Platoon commander earns a Silver Star

By Gidget Fuentes
Times staff writer

CAMP PENDLETON, Calif. - It was a hot summer day in 2004 when then-1st Lt. Brian von Kraus' reconnaissance platoon found itself under machine-gun fire while conducting a clandestine mission in Iraq's Anbar province.

The platoon commander wasted no time to protect his convoy of men and vehicles, first running to the aid of his wounded men and then leading three separate assaults on the foreign fighters who challenged them.

When the firefight was over, seven enemy fighters lay dead, two others were captured and many more were wounded.

The Marine Corps calls his actions that day - July 25, 2004 - heroic and, Feb. 8, awarded von Kraus, now a captain with Alpha Company, 1st Reconnaissance Battalion, the Silver Star, the nation's third-highest award for combat bravery.

"Engaging the enemy, he heroically led three separate assaults on different enemy strong points, personally destroying insurgents with rifle fire and grenades," the award citation reads. "Under a fusillade of enemy fire, First Lieutenant Von Kraus rallied his Marines and led them in close quarters combat resulting in seven foreign fighters killed, two foreign fighters captured, and scores of enemy combatants wounded. His exemplary leadership and tenacious fighting spirit inspired all who observed his personal valor and turned the tide of battle in the face of a resolute and fanatical enemy."

Von Kraus, accompanied by his parents, received the medal from Maj. Gen. Richard Natonski, the 1st Marine Division commander, as hundreds of members of 1st Battalion, 4th Marines, watched from the parade deck at Camp Horno.

The award came just days before the 27-year-old von Kraus shipped out on another deployment, his fourth in recent years. He's leading Alpha Company's 3rd Platoon, which is attached to 1/4, the battalion landing team for the 11th Marine Expeditionary Unit. The MEU left San Diego on Feb. 15 with the Peleliu Expeditionary Strike Group.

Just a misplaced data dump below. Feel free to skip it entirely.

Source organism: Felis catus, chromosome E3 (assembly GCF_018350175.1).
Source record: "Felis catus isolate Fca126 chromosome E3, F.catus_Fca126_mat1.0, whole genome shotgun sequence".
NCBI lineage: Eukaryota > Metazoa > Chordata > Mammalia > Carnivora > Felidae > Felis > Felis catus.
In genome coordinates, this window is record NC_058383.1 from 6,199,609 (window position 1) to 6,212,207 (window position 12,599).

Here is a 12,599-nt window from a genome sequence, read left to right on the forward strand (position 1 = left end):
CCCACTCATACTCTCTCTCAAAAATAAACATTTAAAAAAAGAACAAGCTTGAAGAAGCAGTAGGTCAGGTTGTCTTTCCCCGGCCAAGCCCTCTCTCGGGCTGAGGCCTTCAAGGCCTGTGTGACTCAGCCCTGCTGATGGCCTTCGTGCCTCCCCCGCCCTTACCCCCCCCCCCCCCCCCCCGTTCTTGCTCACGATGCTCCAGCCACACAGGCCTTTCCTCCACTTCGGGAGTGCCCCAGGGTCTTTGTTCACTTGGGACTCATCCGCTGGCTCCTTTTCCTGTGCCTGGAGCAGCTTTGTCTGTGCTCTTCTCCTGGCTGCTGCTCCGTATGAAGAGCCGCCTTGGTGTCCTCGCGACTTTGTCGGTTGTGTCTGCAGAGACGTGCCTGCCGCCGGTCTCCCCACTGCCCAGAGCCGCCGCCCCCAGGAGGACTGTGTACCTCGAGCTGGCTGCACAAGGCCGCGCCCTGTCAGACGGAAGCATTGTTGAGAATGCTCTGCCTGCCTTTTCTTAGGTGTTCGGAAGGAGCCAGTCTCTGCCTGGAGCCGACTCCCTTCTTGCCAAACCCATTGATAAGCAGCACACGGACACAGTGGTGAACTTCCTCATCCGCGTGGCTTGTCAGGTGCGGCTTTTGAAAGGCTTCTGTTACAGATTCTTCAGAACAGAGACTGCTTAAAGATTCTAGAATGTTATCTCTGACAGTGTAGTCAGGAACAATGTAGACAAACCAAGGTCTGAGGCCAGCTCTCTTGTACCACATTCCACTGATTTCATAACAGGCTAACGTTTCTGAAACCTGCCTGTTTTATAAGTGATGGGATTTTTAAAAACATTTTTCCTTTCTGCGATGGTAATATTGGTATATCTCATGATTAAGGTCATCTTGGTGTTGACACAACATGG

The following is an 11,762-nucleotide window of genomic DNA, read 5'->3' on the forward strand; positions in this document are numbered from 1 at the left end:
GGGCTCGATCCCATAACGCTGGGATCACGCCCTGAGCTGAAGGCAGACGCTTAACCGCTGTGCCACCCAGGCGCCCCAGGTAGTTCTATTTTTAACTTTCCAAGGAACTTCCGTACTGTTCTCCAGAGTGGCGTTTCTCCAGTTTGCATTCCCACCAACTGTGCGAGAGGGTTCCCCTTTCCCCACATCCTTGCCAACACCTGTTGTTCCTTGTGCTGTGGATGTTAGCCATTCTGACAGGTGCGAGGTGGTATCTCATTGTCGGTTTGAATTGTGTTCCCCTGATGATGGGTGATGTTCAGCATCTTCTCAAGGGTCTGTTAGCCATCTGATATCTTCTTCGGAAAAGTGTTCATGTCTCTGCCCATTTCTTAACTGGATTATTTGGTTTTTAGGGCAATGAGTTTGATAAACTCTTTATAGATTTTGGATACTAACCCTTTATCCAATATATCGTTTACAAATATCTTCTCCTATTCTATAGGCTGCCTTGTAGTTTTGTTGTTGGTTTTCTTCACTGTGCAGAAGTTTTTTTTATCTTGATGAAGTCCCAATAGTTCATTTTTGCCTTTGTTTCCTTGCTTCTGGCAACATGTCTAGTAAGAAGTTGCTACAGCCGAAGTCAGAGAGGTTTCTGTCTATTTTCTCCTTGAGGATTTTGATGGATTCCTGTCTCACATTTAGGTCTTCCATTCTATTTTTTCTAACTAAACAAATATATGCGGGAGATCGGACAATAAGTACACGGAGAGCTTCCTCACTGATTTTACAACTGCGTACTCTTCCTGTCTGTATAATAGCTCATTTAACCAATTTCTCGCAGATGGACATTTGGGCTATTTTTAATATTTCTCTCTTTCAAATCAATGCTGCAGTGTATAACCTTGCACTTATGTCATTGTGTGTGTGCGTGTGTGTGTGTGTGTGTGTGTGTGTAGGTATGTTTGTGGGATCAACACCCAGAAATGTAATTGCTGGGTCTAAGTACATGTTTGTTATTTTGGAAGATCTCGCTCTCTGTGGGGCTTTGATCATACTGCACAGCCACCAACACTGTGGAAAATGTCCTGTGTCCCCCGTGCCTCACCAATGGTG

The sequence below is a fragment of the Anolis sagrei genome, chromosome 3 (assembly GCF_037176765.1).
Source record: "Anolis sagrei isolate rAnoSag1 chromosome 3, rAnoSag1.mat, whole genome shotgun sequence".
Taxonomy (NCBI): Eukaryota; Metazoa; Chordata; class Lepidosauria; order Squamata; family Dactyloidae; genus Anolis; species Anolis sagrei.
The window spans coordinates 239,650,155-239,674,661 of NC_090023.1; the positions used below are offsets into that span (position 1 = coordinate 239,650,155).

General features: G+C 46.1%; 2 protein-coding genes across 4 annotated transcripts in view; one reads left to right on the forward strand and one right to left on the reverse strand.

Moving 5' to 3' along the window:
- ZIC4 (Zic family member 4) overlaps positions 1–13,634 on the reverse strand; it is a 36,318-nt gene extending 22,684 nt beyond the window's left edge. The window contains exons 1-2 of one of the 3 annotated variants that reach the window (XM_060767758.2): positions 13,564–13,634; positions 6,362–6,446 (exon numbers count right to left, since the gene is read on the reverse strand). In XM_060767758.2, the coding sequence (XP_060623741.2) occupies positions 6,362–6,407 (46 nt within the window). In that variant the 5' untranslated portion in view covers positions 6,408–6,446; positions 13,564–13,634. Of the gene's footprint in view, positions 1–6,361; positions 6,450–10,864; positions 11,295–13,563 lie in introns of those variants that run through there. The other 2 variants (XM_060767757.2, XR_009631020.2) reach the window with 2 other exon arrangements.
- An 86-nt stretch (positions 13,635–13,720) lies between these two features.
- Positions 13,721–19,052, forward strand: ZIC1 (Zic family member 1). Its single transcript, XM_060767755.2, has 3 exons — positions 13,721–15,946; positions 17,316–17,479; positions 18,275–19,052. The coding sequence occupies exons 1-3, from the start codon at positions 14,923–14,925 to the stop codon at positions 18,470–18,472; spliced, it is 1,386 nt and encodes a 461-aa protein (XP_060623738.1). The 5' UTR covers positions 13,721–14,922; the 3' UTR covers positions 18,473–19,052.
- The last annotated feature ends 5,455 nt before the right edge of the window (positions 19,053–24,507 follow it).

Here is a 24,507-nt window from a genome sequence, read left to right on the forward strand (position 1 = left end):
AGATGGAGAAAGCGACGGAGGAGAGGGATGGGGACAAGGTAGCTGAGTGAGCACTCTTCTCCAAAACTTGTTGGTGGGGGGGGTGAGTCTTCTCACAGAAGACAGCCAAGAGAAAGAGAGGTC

Von Kraus, who joined the Corps in 2000, credits the bravery and combat skills of his men for his high honors. "They did what they had to do," he said. "Everything came together on that day. Everything went well."

The ambush occurred during Operation Trojan Horse, details of which remain classified. In the days leading up to the mission, the platoon had spent much time in vehicles, doing counterambush and other drills.

Their convoy came under attack from foreign fighters' 12.7mm machine-gun rounds and small-arms fire in a three-pronged ambush near Fallujah; time seemed to zip by as von Kraus and his platoon sergeant, Staff Sgt. James Treadwell, led their men in a counterattack that was at close quarters at times.

"It felt like it lasted 10 minutes," said von Kraus, who later learned it had lasted nearly an hour.

Several of his men received combat medals, including two Bronze Stars and several Navy and Marine Corps commendation and achievement medals for valor, for that day and for other missions during their seven-month deployment, he said.

No one was killed or seriously wounded.

Von Kraus learned of his award just days earlier, while he was spending time with his parents before the deployment.

His parents, who emigrated from Romania before he was born in Massachusetts, had known little of what their son did while in Iraq.

"I think about where I was on July 25," said his mother, Roxana von Kraus, referring to what her son was enduring a half a world away in Iraq, where she had sent many care packages to his entire platoon during its deployment.

She said that when she heard about the award and how his superiors regard him, she wasn't surprised.

"He's very good with his people," she said. "This is extraordinary."

His father wasn't too surprised by the accolades.

"He doesn't like to brag," Rudiger von Kraus said of his son.

"Putting himself above others is against his nature, and I think that is why he's so respected by his people."

The family name dates back to 1702 and means "recognition of bravery," he said, noting historical ties to Romanian battles against the Turks.

"In a way, then," he added, "you follow in the footsteps of your generations."